Beckett is best described as a cruel, unsympathetic and ruthless fiend preparing to murder masses of people including children and also rather arrogant preparing to let nothing stand in his way. He is also boastful by saying "It's Lord now, actually." Ironically, Beckett was a person who hunted down piracy ruthlessly. However, despite this, he does have a sense of honor drinking tea on his flagship the HMS Endeavor before going into battle. He is also manipulative and smooth talking, and will use any means necessary to get what he wants, and unlike most villains such as Governor Ratcliffe or Hades, he is very polite.
Beckett plays very little part in Dead Man's Chest. During the events of the film, the leader of the East India Trading Company disrupts the wedding of William Turner and Elizabeth Swann, placing them both under arrest for their assistance in the escape of Jack Sparrow.
Beckett soon strikes a deal with Will Turner; Will and Elizabeth will be pardoned and Jack will be made a privateer under the English crown, in exchange for Jack's compass, which will lead him to the heart ofDavy Jones. His overall goal is to capture the heart and use it as leverage against Davy Jones, forcing him into servitude with the EITC and help rid the world of piracy. Will agrees and sets off to locate Jack. Beckett also makes similar deals with Elizabeth and her father.
At the end of the movie, it is James Norrington who returns with, not the compass, but the heart itself, allowing him to restore his honor by becoming a high-ranking member of the EITC.
Beckett has a bigger role in At World's End as one of the main antagonists. During the events of the film, Beckett uses his newly gained power to start the end of piracy. He begins by executing anyone with pirate history, ordering his fleets to hunt down pirate vessels, and orders Davy Jones to devastate the pirate population with his dreaded ship and crew.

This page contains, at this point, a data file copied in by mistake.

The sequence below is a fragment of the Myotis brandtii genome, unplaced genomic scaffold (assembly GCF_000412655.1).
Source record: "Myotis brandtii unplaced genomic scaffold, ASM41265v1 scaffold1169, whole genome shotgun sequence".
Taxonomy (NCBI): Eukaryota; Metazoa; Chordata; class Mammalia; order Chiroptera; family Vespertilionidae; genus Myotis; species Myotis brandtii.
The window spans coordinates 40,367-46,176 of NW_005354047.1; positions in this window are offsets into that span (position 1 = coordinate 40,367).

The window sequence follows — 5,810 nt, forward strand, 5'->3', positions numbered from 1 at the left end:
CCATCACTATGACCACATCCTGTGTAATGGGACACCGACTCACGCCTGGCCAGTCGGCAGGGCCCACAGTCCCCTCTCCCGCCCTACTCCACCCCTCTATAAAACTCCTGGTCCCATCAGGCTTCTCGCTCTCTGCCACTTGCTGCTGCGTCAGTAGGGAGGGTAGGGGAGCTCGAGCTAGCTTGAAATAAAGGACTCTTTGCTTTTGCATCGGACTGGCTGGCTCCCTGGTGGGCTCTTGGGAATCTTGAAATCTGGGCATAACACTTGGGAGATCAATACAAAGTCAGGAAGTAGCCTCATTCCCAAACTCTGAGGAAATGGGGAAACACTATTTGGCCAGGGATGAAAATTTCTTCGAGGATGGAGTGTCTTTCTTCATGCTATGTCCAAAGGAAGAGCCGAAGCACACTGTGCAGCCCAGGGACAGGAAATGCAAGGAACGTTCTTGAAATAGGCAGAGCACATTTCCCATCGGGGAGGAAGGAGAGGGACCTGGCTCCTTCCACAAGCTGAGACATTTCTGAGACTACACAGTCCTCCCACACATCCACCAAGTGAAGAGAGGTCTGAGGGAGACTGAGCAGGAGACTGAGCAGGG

As Beckett attempts to end piracy and locate Shipwreck Cove, the pirates' main base, he starts to grow impatient and turns to make bargains with Will, in hopes him will help him find and eliminate the remains of the Pirate Lords, thus destroying piracy itself.
By the end of the movie, the Black Pearl and the Flying Dutchman have one last clash to decide the fate of piracy. When Davy Jones and the Dutchman fails, Beckett ignores his bargain made with Jack and Elizabeth to let them go if the Dutchman fails and orders his fleet to attack.
Thinking that the Black Pearl is both outgunned and outmanned, he confidently orders his flagship, the HMS Endeavor, to sink the Pearl with a broadside. Suddenly, the Dutchman emerges with its new captain, Will Turner, who ordered his new vessel to broadside the Endeavor along with the Pearl, thus sinking it and ending the reign of the tyrannical leader of the EITC for good. Upon realizing what actually lay in wait for him, he is rendered catatonic, being rendered completely speechless, and only saying his last words in a very shocked tone, and is unable to even save himself due to his shocked state, nor can he even react to his being consumed by the explosion. His last words were his famous line, "It's just good business" before he and his ship are blown away and what remains of him collapse on his flag in the sea. Which is rather hypocritical coming from an antagonist such as him.
Cutler Beckett appears in the third installment of the Kingdom Hearts series, as an antagonist in his homeworld "The Caribbean" heavily following the same role he played in At World's End. Just Like in the film, Beckett plots to find the Brethren Court to remove piracy and became a ruler of the seven seas. Eventually, he meets his demise when both the Black Pearl and the Dutchman fire cannons on the Endeavor.
In his first scene, Beckett claims that he and Jack Sparrow both left their mark on the other. The mark Sparrow left on Beckett was he branded him as a pirate, it was never revealed what the mark Sparrow left on Beckett was.
Alongside Blackbeard, Beckett is one of the darkest villains in Pirates of the Carribean series.